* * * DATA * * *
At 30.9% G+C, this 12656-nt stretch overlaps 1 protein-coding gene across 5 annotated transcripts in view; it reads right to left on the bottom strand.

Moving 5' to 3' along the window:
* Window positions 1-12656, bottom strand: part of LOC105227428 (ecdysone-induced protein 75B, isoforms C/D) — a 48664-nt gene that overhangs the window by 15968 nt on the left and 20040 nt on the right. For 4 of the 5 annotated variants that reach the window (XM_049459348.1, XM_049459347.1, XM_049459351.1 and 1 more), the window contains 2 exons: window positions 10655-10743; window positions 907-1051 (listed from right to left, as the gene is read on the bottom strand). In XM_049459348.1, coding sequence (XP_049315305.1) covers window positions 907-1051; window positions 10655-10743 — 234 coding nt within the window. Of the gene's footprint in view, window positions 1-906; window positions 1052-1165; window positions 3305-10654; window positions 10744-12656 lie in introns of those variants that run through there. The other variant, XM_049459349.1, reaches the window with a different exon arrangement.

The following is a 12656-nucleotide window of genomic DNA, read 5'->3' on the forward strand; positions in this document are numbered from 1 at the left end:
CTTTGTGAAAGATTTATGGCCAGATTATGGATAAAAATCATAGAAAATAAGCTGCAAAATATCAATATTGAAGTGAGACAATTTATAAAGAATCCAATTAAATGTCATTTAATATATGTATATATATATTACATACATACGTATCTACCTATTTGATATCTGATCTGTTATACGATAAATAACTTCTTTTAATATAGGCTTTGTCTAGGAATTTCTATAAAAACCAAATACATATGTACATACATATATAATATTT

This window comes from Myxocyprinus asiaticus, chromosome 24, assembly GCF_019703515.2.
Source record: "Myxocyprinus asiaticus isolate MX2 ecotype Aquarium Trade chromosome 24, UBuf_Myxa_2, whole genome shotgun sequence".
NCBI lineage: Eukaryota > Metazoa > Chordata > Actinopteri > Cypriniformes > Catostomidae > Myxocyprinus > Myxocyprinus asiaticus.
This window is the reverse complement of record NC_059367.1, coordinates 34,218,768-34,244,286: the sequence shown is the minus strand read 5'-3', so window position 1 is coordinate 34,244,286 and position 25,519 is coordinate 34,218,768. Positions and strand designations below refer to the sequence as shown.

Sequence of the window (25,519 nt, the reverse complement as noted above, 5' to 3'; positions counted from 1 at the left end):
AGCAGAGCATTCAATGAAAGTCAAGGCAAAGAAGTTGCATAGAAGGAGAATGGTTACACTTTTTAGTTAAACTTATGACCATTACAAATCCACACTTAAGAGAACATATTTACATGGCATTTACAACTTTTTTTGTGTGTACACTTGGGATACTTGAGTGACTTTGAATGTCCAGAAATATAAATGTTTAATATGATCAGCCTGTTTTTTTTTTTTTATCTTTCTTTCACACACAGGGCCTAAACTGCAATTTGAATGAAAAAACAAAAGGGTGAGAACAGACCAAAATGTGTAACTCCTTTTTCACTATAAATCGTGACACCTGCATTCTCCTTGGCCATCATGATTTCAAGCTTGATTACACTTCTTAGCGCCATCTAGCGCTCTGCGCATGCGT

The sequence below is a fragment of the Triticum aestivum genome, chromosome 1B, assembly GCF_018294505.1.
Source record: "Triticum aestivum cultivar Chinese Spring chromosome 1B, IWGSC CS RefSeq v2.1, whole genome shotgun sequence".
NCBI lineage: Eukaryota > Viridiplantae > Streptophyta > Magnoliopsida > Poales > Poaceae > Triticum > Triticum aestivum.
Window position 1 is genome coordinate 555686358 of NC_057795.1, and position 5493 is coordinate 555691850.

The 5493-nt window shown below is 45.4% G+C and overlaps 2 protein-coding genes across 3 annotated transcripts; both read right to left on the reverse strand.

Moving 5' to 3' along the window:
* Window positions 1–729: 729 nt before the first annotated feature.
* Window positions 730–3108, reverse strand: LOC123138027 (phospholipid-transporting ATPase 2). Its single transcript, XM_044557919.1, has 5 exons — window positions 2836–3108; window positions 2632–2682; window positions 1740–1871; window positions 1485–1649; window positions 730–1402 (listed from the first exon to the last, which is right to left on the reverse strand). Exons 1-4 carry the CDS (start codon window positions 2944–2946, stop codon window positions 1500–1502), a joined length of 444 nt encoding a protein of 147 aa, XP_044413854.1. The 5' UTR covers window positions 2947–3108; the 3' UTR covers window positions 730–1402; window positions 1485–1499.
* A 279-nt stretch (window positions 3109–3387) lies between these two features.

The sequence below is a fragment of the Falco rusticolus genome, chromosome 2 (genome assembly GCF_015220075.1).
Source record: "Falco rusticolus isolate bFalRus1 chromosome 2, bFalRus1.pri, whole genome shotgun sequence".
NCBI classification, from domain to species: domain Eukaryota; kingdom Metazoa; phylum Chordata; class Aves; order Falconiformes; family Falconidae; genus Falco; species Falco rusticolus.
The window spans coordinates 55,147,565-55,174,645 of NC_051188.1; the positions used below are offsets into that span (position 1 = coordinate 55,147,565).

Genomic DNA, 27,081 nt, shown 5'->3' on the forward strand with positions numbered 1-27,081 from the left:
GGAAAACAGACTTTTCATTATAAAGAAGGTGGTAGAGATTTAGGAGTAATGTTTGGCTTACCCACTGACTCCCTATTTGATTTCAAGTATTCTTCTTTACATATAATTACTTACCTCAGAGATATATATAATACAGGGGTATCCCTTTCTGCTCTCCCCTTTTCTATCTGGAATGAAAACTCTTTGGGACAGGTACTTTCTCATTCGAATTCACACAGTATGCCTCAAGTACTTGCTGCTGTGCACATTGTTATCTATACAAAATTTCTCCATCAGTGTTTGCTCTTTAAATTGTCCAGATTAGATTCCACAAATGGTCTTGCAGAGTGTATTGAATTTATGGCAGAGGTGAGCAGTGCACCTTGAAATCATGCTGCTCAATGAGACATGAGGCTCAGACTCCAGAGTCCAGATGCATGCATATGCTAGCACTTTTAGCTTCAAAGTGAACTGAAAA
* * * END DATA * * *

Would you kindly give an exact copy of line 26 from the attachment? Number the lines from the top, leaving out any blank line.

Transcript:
GGAAAACAGACTTTTCATTATAAAGAAGGTGGTAGAGATTTAGGAGTAATGTTTGGCTTACCCACTGACTCCCTATTTGATTTCAAGTATTCTTCTTTACATATAATTACTTACCTCAGAGATATATATAATACAGGGGTATCCCTTTCTGCTCTCCCCTTTTCTATCTGGAATGAAAACTCTTTGGGACAGGTACTTTCTCATTCGAATTCACACAGTATGCCTCAAGTACTTGCTGCTGTGCACATTGTTATCTATACAAAATTTCTCCATCAGTGTTTGCTCTTTAAATTGTCCAGATTAGATTCCACAAATGGTCTTGCAGAGTGTATTGAATTTATGGCAGAGGTGAGCAGTGCACCTTGAAATCATGCTGCTCAATGAGACATGAGGCTCAGACTCCAGAGTCCAGATGCATGCATATGCTAGCACTTTTAGCTTCAAAGTGAACTGAAAA